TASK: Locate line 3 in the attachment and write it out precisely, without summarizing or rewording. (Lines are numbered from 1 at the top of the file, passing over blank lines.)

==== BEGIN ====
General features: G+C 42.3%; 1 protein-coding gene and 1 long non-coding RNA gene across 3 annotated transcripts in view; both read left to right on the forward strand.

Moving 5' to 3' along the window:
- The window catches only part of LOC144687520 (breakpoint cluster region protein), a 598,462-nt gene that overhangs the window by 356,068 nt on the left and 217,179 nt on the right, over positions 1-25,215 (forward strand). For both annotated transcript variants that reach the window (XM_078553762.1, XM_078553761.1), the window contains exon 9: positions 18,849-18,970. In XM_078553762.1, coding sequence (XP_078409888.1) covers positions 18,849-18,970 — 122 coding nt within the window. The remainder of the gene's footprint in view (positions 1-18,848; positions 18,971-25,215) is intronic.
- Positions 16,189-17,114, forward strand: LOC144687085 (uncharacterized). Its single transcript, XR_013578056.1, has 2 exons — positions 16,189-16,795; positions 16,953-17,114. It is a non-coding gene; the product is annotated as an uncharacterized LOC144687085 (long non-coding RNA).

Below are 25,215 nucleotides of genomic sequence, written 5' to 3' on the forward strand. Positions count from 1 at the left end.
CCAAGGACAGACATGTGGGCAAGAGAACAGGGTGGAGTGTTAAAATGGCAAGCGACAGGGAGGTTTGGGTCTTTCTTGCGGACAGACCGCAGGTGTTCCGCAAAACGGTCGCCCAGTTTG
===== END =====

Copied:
- The window catches only part of LOC144687520 (breakpoint cluster region protein), a 598,462-nt gene that overhangs the window by 356,068 nt on the left and 217,179 nt on the right, over positions 1-25,215 (forward strand). For both annotated transcript variants that reach the window (XM_078553762.1, XM_078553761.1), the window contains exon 9: positions 18,849-18,970. In XM_078553762.1, coding sequence (XP_078409888.1) covers positions 18,849-18,970 — 122 coding nt within the window. The remainder of the gene's footprint in view (positions 1-18,848; positions 18,971-25,215) is intronic.